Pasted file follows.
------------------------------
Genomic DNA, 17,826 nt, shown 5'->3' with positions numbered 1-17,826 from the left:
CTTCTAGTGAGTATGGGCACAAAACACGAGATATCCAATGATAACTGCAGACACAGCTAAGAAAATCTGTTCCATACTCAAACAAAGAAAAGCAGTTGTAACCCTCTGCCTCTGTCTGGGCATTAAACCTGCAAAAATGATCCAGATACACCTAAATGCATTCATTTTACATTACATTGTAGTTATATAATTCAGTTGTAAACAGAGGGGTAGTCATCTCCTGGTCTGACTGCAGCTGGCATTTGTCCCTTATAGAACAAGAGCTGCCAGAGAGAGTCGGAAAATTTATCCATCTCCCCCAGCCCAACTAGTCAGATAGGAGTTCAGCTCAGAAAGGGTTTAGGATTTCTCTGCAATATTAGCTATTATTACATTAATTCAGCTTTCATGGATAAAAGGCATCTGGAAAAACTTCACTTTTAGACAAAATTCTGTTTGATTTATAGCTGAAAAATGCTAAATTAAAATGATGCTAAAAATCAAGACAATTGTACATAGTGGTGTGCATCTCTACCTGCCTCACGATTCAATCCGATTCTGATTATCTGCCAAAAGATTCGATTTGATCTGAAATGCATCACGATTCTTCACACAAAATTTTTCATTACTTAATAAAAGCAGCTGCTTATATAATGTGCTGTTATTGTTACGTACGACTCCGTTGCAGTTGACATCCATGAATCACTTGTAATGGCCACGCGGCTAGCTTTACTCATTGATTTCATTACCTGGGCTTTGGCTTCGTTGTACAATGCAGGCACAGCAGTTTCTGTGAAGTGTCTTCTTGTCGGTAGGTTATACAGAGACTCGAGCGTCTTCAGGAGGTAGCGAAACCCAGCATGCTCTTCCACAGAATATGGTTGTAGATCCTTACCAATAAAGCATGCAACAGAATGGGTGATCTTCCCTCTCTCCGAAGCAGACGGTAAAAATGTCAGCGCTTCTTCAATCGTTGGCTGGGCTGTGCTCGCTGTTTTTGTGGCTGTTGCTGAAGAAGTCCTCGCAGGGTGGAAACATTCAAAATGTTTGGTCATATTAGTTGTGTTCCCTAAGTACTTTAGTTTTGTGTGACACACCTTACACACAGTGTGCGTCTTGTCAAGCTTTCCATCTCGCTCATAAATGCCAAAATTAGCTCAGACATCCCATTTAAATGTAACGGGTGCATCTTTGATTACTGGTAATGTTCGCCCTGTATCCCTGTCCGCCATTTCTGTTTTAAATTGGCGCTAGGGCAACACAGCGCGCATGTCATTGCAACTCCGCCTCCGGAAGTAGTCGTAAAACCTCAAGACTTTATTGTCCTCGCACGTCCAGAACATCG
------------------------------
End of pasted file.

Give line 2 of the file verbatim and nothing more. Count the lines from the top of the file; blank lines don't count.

CTTCTAGTGAGTATGGGCACAAAACACGAGATATCCAATGATAACTGCAGACACAGCTAAGAAAATCTGTTCCATACTCAAACAAAGAAAAGCAGTTGTAACCCTCTGCCTCTGTCTGGGCATTAAACCTGCAAAAATGATCCAGATACACCTAAATGCATTCATTTTACATTACATTGTAGTTATATAATTCAGTTGTAAACAGAGGGGTAGTCATCTCCTGGTCTGACTGCAGCTGGCATTTGTCCCTTATAGAACAAGAGCTGCCAGAGAGAGTCGGAAAATTTATCCATCTCCCCCAGCCCAACTAGTCAGATAGGAGTTCAGCTCAGAAAGGGTTTAGGATTTCTCTGCAATATTAGCTATTATTACATTAATTCAGCTTTCATGGATAAAAGGCATCTGGAAAAACTTCACTTTTAGACAAAATTCTGTTTGATTTATAGCTGAAAAATGCTAAATTAAAATGATGCTAAAAATCAAGACAATTGTACATAGTGGTGTGCATCTCTACCTGCCTCACGATTCAATCCGATTCTGATTATCTGCCAAAAGATTCGATTTGATCTGAAATGCATCACGATTCTTCACACAAAATTTTTCATTACTTAATAAAAGCAGCTGCTTATATAATGTGCTGTTATTGTTACGTACGACTCCGTTGCAGTTGACATCCATGAATCACTTGTAATGGCCACGCGGCTAGCTTTACTCATTGATTTCATTACCTGGGCTTTGGCTTCGTTGTACAATGCAGGCACAGCAGTTTCTGTGAAGTGTCTTCTTGTCGGTAGGTTATACAGAGACTCGAGCGTCTTCAGGAGGTAGCGAAACCCAGCATGCTCTTCCACAGAATATGGTTGTAGATCCTTACCAATAAAGCATGCAACAGAATGGGTGATCTTCCCTCTCTCCGAAGCAGACGGTAAAAATGTCAGCGCTTCTTCAATCGTTGGCTGGGCTGTGCTCGCTGTTTTTGTGGCTGTTGCTGAAGAAGTCCTCGCAGGGTGGAAACATTCAAAATGTTTGGTCATATTAGTTGTGTTCCCTAAGTACTTTAGTTTTGTGTGACACACCTTACACACAGTGTGCGTCTTGTCAAGCTTTCCATCTCGCTCATAAATGCCAAAATTAGCTCAGACATCCCATTTAAATGTAACGGGTGCATCTTTGATTACTGGTAATGTTCGCCCTGTATCCCTGTCCGCCATTTCTGTTTTAAATTGGCGCTAGGGCAACACAGCGCGCATGTCATTGCAACTCCGCCTCCGGAAGTAGTCGTAAAACCTCAAGACTTTATTGTCCTCGCACGTCCAGAACATCG